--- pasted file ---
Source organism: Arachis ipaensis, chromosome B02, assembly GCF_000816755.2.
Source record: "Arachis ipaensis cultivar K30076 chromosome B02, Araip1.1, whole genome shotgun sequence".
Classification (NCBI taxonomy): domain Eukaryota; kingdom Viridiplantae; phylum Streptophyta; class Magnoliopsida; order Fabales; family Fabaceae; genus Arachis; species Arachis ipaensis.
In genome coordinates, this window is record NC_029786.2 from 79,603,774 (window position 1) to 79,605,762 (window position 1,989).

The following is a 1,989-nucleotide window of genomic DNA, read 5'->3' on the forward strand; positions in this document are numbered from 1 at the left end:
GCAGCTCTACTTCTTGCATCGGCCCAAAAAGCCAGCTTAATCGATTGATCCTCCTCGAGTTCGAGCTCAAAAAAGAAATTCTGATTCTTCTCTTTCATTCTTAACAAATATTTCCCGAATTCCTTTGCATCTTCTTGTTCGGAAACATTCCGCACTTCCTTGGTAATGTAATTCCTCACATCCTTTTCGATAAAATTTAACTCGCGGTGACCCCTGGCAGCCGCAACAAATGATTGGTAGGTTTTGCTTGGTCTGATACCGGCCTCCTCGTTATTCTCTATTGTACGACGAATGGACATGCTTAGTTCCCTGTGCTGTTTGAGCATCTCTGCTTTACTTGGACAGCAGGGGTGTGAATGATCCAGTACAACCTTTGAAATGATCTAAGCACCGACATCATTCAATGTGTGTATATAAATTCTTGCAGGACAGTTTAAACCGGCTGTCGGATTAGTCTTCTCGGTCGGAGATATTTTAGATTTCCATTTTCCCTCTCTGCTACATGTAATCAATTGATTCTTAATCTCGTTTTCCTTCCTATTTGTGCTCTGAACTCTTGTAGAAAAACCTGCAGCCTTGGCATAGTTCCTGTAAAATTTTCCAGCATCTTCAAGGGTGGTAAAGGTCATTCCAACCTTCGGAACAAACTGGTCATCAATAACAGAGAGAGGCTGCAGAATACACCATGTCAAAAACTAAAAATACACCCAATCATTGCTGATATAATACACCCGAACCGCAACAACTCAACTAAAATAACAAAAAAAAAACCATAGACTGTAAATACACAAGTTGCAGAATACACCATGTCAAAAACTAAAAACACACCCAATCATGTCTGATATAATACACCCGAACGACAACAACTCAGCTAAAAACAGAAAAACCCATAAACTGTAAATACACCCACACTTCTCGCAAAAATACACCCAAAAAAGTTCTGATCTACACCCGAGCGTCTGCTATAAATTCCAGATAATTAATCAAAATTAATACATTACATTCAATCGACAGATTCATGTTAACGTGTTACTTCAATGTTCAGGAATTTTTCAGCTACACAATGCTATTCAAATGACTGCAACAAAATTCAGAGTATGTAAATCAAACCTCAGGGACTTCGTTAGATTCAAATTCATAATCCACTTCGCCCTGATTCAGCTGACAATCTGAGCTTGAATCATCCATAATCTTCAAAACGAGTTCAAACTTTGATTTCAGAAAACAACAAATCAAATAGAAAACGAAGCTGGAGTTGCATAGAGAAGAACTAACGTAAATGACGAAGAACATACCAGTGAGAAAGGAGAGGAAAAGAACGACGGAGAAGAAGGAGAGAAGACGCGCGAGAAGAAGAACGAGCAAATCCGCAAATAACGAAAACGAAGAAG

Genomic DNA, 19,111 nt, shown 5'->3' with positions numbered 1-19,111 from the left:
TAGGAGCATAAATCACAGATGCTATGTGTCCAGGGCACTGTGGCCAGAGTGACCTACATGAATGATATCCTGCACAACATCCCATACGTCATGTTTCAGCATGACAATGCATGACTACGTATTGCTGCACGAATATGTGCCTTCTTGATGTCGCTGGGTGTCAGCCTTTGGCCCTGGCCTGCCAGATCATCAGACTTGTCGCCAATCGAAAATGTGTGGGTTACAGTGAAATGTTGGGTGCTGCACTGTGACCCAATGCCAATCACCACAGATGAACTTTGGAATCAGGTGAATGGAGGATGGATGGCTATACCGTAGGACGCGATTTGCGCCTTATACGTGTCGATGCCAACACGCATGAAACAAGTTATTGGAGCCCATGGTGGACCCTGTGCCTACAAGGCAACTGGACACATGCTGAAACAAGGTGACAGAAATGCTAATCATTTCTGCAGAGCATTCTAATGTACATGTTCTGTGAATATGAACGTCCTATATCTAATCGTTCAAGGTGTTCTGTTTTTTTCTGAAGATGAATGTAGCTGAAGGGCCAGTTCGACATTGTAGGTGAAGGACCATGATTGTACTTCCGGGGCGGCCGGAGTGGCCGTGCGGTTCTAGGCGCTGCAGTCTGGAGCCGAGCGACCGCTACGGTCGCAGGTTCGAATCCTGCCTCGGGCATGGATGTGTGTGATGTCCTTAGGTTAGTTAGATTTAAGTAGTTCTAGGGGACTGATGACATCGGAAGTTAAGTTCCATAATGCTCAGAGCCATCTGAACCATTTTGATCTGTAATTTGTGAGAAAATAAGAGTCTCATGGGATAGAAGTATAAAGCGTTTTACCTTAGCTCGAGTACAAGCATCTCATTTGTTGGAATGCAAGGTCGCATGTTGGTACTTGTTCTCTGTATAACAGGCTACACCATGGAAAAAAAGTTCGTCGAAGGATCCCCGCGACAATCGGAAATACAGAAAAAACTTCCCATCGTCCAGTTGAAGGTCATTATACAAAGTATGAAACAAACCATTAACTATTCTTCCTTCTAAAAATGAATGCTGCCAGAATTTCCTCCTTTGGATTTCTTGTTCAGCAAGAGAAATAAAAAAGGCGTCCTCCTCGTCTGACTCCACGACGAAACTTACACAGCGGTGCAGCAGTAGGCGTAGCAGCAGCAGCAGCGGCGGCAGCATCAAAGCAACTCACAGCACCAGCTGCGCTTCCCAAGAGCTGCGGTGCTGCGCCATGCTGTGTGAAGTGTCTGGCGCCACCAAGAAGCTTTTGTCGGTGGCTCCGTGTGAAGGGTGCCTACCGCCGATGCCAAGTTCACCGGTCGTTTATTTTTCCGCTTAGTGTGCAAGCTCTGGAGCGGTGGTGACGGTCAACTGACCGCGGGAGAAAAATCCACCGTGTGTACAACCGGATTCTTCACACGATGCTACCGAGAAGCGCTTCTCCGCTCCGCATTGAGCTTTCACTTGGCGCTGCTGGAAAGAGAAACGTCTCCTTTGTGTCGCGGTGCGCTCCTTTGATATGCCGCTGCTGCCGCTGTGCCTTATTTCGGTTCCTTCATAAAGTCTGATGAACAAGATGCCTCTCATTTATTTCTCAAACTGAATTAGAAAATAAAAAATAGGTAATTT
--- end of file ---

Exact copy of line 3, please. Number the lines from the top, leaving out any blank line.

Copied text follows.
Classification (NCBI taxonomy): domain Eukaryota; kingdom Viridiplantae; phylum Streptophyta; class Magnoliopsida; order Fabales; family Fabaceae; genus Arachis; species Arachis ipaensis.